The present government, which ousted the then-ruling Telugu Desam Party in 2019, is determined to develop another city – or three, improbably, hundreds of kilometers apart – as the state capital even though the matter is pending before India’s highest court.
The story began when the state was split into two, with the new state of Telangana coming into existence in June 2014 after approval from the president of India. Although Hyderabad was to remain the capital for both for a decade, Andhra Pradesh's powerful then-chief minister N. Chandrababu Naidu, the Telugu Desam leader who had ruled the state for a decade, declared that he would develop Amaravati as the new capital for the state within the 10-year period Hyderabad remained the state’s capital..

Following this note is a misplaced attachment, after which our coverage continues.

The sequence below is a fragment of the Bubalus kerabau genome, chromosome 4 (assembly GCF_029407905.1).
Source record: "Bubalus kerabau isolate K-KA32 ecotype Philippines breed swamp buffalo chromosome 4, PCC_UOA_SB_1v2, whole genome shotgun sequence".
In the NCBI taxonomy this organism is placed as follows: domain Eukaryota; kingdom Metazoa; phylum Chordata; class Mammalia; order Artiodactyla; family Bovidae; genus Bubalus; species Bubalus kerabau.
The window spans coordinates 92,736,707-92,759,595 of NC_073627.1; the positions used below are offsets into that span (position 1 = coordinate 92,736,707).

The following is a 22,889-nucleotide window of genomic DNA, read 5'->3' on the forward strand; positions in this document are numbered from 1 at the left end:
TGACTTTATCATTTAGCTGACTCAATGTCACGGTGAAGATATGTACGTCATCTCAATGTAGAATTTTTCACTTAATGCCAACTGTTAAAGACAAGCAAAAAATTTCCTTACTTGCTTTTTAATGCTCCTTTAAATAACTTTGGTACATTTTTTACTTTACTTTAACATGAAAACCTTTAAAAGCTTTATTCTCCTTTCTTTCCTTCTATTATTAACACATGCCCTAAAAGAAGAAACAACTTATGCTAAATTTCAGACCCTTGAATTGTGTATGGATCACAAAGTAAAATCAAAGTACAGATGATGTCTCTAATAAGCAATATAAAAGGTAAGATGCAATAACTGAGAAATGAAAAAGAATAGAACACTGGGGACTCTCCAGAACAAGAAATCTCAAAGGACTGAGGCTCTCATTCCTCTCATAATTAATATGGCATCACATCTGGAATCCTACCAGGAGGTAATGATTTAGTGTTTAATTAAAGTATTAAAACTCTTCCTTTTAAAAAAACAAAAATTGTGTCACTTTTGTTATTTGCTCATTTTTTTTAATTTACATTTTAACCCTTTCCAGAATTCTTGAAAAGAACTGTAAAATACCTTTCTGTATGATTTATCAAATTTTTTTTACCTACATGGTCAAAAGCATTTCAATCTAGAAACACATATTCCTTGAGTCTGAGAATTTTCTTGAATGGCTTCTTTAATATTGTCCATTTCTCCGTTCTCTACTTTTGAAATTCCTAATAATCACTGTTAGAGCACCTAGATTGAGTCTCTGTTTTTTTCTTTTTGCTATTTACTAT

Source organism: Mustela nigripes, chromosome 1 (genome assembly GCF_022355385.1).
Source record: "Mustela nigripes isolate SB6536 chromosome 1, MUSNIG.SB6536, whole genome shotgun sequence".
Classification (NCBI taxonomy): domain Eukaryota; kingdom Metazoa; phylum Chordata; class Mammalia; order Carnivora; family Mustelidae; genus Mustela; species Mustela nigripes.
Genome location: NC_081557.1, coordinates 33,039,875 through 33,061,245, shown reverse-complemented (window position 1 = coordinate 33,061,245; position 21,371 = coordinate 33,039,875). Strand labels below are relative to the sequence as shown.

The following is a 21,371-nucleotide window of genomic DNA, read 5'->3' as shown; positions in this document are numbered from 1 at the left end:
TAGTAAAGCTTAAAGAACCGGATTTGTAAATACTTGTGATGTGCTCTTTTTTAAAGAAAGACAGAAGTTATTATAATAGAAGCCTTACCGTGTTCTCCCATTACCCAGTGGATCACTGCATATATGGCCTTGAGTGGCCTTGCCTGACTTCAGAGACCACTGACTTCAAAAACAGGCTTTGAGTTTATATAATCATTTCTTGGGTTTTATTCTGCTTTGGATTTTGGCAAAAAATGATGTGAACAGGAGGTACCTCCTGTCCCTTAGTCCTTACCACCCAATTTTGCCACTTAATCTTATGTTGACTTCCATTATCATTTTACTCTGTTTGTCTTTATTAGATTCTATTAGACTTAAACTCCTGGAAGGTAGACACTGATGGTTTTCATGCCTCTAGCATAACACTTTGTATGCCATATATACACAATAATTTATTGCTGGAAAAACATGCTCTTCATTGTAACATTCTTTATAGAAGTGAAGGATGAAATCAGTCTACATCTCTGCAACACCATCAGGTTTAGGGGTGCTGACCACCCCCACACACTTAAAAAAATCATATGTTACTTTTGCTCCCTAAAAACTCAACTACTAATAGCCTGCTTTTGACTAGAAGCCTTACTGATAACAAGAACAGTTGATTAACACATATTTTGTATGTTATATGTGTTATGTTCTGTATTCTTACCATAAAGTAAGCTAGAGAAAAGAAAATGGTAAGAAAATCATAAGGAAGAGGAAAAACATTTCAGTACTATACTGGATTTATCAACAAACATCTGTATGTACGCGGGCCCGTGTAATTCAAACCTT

The 13th Andhra Pradesh chief minister, Naidu envisioned Amaravati as the country’s leading people-centric smart city, starting from zero. A techno-savvy leader, Naidu was inspired by the model of Singapore, whose visionary planners lead the region. Singapore’s government-linked Centre for Liveable Cities, which has helped to re-vision parts of Phnom Penh and Thimpu, among other municipalities, was brought in to help plan a world-class greenfield capital. Thousands of acres of land were acquired, and big plans were drawn up for the new capital, which was expected to be a vibrant commercial hub for the regional industries in south India.